By: Professor. Satoshi Ikeuchi, Professor, Global Security and Religion, University of Tokyo.
The United States is urging allied nations to share the burden of securing the maritime route of the Persian Gulf. Responses from the US allies are subdued ones.
Germany and France are not in a mood to participate at this stage. The U.K. is trying to convince European neighbors by bridging them with the U.S. but with no much success. Recently, Israel jumped in, muddying the Gulf diplomatic waters.
Japan has been carefully considering this issue even after the U.S. secretary of Defense Mark Esper’s visit to Japan on August 7.
For Japan, being faced with “showing the flag” in the Gulf at the request of the US evokes two bad memories or traumas.
One is the bitter memory of the Gulf War in 1991. Japan’s pacifist constitution prohibited any military participation in the US-led war on Iraq which invaded Kuwait in the previous year. Japan paid a total of $ 13.5 billion funding the U.S.-led multinational forces.
It is well remembered by the Japanese policy maker that right after the Gulf War, the Kuwaiti government advertised in the US newspapers expressing its sense of recognition of sacrifices for its liberation. It counted as many as 29 countries without naming Japan, even though in order to pay this huge amount of support for US-led war, the Japanese government issued bonds and raised taxes, burdening the Japanese people.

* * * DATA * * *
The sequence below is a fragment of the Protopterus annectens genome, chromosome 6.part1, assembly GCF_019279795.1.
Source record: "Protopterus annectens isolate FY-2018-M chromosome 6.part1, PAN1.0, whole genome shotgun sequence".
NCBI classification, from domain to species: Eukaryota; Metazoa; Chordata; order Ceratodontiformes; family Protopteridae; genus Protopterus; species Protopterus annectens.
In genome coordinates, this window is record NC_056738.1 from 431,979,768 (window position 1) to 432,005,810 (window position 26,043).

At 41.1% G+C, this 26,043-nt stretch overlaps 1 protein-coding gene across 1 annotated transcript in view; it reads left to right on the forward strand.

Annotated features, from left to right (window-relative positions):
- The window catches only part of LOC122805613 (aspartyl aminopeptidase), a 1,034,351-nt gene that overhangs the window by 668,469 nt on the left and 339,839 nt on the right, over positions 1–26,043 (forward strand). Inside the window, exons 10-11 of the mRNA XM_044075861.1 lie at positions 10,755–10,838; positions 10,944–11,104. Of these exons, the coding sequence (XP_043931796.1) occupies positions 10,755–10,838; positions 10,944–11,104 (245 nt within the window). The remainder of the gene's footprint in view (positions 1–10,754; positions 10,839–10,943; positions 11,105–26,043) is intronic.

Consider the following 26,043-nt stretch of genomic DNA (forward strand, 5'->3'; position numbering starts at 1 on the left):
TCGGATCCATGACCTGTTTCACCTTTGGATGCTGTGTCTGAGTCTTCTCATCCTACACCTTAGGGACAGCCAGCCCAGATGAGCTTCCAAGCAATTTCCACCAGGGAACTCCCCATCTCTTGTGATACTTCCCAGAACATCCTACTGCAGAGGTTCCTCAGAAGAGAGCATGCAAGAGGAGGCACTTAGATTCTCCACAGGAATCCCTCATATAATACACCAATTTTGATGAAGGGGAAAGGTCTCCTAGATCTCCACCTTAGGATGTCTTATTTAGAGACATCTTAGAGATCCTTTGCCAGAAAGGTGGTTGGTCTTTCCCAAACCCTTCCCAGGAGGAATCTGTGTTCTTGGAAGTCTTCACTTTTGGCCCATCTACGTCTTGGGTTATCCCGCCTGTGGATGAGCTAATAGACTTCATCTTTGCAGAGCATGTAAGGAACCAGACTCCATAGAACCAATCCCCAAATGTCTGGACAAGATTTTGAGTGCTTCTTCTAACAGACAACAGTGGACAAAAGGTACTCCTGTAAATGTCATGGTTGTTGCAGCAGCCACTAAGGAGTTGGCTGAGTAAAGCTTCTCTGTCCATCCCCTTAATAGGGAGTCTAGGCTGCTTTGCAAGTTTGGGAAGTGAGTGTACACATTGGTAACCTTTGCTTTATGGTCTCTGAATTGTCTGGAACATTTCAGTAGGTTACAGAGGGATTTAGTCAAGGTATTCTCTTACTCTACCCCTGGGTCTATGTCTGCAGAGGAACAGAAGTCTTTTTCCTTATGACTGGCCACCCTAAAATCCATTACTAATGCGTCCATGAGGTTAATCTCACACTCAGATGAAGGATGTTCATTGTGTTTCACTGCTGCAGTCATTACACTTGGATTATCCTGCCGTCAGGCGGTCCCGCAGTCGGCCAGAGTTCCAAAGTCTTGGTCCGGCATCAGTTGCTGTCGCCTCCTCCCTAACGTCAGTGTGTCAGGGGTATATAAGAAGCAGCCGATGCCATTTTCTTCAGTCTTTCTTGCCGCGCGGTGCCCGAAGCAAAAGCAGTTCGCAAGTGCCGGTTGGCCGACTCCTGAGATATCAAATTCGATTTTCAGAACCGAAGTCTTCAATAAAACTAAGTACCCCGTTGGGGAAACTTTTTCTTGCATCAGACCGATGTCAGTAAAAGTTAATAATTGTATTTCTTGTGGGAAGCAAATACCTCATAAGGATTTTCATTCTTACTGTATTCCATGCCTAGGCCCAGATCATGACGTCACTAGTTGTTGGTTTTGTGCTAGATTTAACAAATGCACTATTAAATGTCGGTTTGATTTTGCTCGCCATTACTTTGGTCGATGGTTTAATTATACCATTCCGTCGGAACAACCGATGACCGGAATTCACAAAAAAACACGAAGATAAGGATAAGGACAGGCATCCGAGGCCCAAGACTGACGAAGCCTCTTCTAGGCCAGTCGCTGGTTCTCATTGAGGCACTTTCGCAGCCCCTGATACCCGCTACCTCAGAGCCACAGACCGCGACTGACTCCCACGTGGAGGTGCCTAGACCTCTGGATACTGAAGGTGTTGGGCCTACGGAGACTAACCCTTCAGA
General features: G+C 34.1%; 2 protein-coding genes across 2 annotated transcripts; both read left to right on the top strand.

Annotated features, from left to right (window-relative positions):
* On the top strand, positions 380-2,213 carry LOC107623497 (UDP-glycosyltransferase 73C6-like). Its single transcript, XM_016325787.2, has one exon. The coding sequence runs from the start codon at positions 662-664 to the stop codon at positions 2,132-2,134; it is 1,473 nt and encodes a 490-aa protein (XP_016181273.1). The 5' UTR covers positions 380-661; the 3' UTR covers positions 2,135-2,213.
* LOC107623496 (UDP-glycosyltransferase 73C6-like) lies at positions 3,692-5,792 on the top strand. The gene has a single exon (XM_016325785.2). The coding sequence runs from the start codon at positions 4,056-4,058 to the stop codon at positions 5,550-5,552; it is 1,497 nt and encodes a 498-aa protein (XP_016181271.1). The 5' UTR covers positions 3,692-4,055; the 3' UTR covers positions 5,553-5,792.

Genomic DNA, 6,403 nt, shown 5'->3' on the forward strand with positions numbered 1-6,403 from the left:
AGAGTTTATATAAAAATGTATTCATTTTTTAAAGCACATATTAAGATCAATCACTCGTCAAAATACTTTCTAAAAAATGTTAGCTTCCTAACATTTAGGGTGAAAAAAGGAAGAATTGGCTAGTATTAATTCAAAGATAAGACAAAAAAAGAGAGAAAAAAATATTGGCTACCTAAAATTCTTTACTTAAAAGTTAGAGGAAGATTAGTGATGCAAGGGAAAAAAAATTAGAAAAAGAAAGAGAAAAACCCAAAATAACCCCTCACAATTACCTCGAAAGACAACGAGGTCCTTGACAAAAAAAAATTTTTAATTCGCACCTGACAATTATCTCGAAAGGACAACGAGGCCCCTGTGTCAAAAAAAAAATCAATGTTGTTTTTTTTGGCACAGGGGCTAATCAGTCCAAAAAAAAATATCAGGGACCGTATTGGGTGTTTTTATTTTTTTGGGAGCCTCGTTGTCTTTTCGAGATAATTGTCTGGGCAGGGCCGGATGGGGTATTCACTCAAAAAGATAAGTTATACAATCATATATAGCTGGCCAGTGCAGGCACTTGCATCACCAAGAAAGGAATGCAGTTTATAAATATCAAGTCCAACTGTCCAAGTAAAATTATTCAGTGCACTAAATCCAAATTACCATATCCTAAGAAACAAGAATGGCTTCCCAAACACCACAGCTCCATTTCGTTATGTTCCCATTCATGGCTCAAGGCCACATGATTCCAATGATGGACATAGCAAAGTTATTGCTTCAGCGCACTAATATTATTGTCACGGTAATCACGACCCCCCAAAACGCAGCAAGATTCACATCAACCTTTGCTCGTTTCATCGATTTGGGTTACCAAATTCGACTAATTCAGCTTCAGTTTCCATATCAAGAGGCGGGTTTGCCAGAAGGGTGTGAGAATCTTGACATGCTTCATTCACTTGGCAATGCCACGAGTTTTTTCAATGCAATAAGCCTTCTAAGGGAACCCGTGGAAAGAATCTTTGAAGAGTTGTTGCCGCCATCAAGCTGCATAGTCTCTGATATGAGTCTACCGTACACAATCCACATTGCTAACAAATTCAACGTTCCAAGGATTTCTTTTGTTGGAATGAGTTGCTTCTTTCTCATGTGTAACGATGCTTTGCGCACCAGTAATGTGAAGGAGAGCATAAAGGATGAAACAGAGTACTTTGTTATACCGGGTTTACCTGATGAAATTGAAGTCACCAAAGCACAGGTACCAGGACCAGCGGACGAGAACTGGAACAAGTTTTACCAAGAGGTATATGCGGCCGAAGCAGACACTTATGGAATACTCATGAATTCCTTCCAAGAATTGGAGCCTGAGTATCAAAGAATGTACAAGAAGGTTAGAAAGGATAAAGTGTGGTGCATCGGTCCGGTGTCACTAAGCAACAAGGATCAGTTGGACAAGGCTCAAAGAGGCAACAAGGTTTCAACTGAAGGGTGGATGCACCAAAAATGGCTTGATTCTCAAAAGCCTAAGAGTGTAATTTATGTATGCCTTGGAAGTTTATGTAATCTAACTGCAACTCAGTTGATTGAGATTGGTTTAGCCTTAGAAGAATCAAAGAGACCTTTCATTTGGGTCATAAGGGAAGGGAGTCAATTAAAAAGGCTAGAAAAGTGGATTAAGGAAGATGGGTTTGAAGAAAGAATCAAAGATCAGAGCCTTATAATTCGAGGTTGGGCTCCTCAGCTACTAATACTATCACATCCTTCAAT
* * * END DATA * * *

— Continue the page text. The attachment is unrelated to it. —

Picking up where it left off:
Since then, Japan has been traumatized to be criticized for “free-riding” the security in the Gulf secured by the US.
The second trauma arose at the US war on Iraq in 2003. Prior to the US invasion of Iraq, Japanese officials were shown classified documents which constituted, by the US assertion, the “smoking gun” or the evidence for the accusation that Iraq was developing weapons of mass destruction.
High ranking officials who were governing Japan at that time took the evidence at face value and expressed support for US cause of war. Japan did not send forces for the combat mission in Iraq but sent military engineer units for postwar reconstruction.
Embarrassingly, no weapons of mass destruction were found in Iraq. That was the second trauma for Japanese policy makers.
Many of those government officials who were shown the “confidential documents” in 2003 still hold power now. Even Japanese voters who are well known for its patience it may not tolerate this time if the information for the basis of decision was unfounded. That’s the cause of indecisiveness in Japan for joining the coalition in the Gulf.